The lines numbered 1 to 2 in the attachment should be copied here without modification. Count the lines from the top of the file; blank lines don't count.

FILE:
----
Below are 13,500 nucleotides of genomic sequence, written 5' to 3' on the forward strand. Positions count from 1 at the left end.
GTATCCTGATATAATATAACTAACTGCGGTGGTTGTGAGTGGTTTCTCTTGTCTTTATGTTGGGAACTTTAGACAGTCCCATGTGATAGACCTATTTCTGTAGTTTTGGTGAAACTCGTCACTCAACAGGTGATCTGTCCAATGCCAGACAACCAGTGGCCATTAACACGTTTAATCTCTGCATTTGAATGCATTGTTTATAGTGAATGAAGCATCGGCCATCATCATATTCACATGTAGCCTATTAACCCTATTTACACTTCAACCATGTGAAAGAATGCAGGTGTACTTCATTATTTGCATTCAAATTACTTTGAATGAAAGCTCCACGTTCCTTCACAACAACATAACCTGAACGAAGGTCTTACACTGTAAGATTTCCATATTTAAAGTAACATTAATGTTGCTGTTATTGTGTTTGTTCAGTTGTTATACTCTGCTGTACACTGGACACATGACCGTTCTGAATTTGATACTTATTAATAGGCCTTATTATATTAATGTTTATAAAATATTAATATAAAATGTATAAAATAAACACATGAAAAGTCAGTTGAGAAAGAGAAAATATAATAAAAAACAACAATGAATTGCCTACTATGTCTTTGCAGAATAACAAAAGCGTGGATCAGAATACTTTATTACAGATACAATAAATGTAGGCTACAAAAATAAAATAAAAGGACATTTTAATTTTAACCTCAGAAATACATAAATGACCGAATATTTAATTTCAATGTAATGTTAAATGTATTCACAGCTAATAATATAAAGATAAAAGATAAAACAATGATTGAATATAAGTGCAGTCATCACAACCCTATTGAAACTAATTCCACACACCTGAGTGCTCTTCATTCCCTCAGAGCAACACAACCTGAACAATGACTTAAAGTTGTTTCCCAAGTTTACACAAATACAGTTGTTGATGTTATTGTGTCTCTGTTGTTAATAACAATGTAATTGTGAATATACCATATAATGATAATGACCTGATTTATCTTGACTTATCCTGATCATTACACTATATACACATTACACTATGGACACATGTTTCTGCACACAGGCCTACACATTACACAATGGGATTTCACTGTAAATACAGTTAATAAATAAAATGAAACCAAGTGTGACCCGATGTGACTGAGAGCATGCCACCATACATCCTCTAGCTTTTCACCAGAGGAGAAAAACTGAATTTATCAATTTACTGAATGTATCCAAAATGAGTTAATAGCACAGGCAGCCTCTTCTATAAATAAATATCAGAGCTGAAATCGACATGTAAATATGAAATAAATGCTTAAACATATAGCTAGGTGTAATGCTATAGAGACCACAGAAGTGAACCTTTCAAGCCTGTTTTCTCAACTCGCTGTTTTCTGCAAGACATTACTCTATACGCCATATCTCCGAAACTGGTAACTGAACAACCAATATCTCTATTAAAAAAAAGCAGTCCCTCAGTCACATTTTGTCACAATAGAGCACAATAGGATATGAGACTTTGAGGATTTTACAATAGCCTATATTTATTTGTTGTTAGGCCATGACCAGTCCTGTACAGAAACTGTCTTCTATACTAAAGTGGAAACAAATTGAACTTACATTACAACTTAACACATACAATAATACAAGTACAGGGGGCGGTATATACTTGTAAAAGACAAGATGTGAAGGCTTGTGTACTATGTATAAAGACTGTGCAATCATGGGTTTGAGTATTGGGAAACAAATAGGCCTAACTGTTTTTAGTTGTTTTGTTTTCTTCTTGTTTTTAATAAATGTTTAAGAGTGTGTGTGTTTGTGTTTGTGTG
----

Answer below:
Below are 13,500 nucleotides of genomic sequence, written 5' to 3' on the forward strand. Positions count from 1 at the left end.
GTATCCTGATATAATATAACTAACTGCGGTGGTTGTGAGTGGTTTCTCTTGTCTTTATGTTGGGAACTTTAGACAGTCCCATGTGATAGACCTATTTCTGTAGTTTTGGTGAAACTCGTCACTCAACAGGTGATCTGTCCAATGCCAGACAACCAGTGGCCATTAACACGTTTAATCTCTGCATTTGAATGCATTGTTTATAGTGAATGAAGCATCGGCCATCATCATATTCACATGTAGCCTATTAACCCTATTTACACTTCAACCATGTGAAAGAATGCAGGTGTACTTCATTATTTGCATTCAAATTACTTTGAATGAAAGCTCCACGTTCCTTCACAACAACATAACCTGAACGAAGGTCTTACACTGTAAGATTTCCATATTTAAAGTAACATTAATGTTGCTGTTATTGTGTTTGTTCAGTTGTTATACTCTGCTGTACACTGGACACATGACCGTTCTGAATTTGATACTTATTAATAGGCCTTATTATATTAATGTTTATAAAATATTAATATAAAATGTATAAAATAAACACATGAAAAGTCAGTTGAGAAAGAGAAAATATAATAAAAAACAACAATGAATTGCCTACTATGTCTTTGCAGAATAACAAAAGCGTGGATCAGAATACTTTATTACAGATACAATAAATGTAGGCTACAAAAATAAAATAAAAGGACATTTTAATTTTAACCTCAGAAATACATAAATGACCGAATATTTAATTTCAATGTAATGTTAAATGTATTCACAGCTAATAATATAAAGATAAAAGATAAAACAATGATTGAATATAAGTGCAGTCATCACAACCCTATTGAAACTAATTCCACACACCTGAGTGCTCTTCATTCCCTCAGAGCAACACAACCTGAACAATGACTTAAAGTTGTTTCCCAAGTTTACACAAATACAGTTGTTGATGTTATTGTGTCTCTGTTGTTAATAACAATGTAATTGTGAATATACCATATAATGATAATGACCTGATTTATCTTGACTTATCCTGATCATTACACTATATACACATTACACTATGGACACATGTTTCTGCACACAGGCCTACACATTACACAATGGGATTTCACTGTAAATACAGTTAATAAATAAAATGAAACCAAGTGTGACCCGATGTGACTGAGAGCATGCCACCATACATCCTCTAGCTTTTCACCAGAGGAGAAAAACTGAATTTATCAATTTACTGAATGTATCCAAAATGAGTTAATAGCACAGGCAGCCTCTTCTATAAATAAATATCAGAGCTGAAATCGACATGTAAATATGAAATAAATGCTTAAACATATAGCTAGGTGTAATGCTATAGAGACCACAGAAGTGAACCTTTCAAGCCTGTTTTCTCAACTCGCTGTTTTCTGCAAGACATTACTCTATACGCCATATCTCCGAAACTGGTAACTGAACAACCAATATCTCTATTAAAAAAAAGCAGTCCCTCAGTCACATTTTGTCACAATAGAGCACAATAGGATATGAGACTTTGAGGATTTTACAATAGCCTATATTTATTTGTTGTTAGGCCATGACCAGTCCTGTACAGAAACTGTCTTCTATACTAAAGTGGAAACAAATTGAACTTACATTACAACTTAACACATACAATAATACAAGTACAGGGGGCGGTATATACTTGTAAAAGACAAGATGTGAAGGCTTGTGTACTATGTATAAAGACTGTGCAATCATGGGTTTGAGTATTGGGAAACAAATAGGCCTAACTGTTTTTAGTTGTTTTGTTTTCTTCTTGTTTTTAATAAATGTTTAAGAGTGTGTGTGTTTGTGTTTGTGTG